-  white blood cell (WBC) count (≥ 2,000/UL)

          -  platelet count ≥ 75,000/UL

        Serum biochemistry/metabolic panel

          -  creatinine ≤ 1.5 x upper limits of normal (ULN)

          -  total bilirubin ≤ 1.5 x upper limits of normal (ULN)

          -  ALT and AST ≤ 3.0 x upper limits of normal (ULN) For patients with liver metastasis: <
             5 x upper limits of normal (ULN)

        Exclusion Criteria:

          1. Treatment with fulvestrant within 4 months prior to study enrollment.

          2. Any other concurrent systemic anti-cancer treatments, including conventional
             chemotherapeutic agents and biological agents, during the study period.

             Agents to ameliorate bone turnover (e.g., bisphosphonates, denosumab) are permitted.

          3. Any investigational cancer therapy in the last 28 days.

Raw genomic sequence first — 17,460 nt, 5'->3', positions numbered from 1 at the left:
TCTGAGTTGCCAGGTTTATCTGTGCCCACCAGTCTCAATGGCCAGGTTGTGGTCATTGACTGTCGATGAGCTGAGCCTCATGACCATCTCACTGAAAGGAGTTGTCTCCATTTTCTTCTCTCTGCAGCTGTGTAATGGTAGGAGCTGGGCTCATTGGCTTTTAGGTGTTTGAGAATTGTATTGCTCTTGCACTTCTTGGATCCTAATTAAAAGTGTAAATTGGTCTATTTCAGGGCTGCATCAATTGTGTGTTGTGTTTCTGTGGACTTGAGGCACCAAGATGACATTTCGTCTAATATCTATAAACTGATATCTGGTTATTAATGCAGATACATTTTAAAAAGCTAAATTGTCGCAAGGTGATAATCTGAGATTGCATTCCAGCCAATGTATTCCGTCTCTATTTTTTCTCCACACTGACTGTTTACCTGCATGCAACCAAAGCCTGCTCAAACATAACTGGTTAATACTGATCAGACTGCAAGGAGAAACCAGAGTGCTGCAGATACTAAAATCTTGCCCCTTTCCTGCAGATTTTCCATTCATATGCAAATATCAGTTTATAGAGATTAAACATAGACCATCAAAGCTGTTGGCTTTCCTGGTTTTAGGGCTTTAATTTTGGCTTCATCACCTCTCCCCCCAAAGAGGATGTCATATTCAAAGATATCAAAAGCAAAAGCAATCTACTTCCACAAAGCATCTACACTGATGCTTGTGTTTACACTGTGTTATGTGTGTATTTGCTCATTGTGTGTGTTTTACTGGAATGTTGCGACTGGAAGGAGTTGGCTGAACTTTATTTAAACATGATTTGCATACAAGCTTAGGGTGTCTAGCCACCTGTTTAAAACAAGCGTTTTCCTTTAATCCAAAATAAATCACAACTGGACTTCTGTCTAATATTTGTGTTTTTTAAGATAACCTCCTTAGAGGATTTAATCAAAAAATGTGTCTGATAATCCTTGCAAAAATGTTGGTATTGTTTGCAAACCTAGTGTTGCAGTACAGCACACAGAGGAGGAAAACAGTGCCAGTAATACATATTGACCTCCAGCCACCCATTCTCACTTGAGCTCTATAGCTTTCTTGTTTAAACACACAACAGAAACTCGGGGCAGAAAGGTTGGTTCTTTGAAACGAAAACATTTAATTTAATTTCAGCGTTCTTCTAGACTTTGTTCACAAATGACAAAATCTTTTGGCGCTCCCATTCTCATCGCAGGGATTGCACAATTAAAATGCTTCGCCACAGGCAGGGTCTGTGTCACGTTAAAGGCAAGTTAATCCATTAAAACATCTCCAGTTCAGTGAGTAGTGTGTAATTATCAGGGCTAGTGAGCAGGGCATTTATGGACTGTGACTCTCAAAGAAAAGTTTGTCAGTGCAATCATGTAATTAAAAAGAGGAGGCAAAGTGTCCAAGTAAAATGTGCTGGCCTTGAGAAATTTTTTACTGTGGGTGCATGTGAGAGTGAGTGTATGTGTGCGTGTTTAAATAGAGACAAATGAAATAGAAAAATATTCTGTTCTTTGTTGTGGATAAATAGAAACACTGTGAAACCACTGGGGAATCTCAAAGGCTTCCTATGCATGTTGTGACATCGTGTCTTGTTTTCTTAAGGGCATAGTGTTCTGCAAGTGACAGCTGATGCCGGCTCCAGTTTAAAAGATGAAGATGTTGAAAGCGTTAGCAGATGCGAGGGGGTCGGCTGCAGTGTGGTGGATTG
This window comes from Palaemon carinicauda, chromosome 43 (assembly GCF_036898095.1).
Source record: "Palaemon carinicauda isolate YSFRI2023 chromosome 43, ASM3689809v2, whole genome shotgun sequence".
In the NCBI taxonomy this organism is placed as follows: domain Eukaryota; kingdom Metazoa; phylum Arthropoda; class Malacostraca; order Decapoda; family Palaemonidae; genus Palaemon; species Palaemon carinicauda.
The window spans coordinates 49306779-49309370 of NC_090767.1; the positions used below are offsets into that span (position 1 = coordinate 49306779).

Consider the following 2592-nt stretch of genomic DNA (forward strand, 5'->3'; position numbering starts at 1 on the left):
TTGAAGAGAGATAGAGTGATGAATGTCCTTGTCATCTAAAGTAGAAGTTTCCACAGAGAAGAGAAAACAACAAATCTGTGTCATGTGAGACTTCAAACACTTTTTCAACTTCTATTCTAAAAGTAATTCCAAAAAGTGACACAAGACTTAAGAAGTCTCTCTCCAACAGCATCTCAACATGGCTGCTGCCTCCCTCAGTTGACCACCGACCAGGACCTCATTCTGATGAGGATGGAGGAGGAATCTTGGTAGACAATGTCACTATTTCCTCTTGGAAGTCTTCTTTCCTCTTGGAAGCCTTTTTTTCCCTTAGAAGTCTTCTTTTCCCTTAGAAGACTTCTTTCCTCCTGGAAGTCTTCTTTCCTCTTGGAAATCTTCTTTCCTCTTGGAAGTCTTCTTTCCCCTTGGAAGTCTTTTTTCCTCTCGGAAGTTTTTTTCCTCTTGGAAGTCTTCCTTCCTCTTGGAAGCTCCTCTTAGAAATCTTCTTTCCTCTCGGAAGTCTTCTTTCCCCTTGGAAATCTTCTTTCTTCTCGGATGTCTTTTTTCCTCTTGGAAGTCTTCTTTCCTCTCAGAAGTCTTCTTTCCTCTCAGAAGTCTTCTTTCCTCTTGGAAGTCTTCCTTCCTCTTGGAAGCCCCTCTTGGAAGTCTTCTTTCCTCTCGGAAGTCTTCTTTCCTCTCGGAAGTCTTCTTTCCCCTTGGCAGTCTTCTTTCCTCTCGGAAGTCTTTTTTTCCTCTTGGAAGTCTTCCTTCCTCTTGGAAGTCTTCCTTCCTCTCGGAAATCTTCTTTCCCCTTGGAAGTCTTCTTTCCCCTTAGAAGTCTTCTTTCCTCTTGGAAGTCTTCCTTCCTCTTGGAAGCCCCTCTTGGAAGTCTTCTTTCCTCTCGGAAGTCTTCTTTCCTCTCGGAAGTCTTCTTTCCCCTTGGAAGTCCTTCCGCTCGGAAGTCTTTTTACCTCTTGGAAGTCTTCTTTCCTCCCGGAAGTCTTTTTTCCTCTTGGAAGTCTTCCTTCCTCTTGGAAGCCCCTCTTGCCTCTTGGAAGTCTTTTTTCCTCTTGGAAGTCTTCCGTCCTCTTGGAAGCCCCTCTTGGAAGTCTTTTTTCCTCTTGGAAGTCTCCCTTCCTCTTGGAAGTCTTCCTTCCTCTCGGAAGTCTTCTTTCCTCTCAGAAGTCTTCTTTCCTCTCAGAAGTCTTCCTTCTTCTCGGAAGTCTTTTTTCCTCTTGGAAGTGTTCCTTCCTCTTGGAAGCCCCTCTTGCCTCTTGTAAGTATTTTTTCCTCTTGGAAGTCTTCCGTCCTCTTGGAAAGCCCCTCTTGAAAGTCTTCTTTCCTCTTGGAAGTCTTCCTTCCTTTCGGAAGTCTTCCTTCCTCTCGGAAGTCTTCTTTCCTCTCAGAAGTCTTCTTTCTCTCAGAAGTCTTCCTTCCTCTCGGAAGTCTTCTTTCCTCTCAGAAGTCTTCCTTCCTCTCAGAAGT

4. Known CNS disease, unless clinically stable for ≥ 3 months.

          5. History of any of the following:

               -  deep venous thrombosis

               -  pulmonary embolism

               -  stroke

               -  acute myocardial infarction

               -  congestive heart failure

               -  previous malignancy not treated with curative intent, or with an estimated
                  *recurrence risk ≥30%
      
Maximum Eligible Age:90 Years
Minimum Eligible Age:18 Years
Eligible Gender:Female
Healthy Volunteers:No

Primary Outcome Measures

Measure:Progression free survival
Time Frame:48 months
Safety Issue:
Description:PFS- progression-free survival; defined as the time period from start of a given treatment until the time of disease progression or death.

Details

Phase:Phase 2
Primary Purpose:Interventional
Overall Status:Recruiting
Lead Sponsor:Dartmouth-Hitchcock Medical Center

Trial Keywords

  • metastatic
  • locally advanced
  • ER+
  • Estrogen therapy
  • Estradiol therapy

Last Updated

March 25, 2017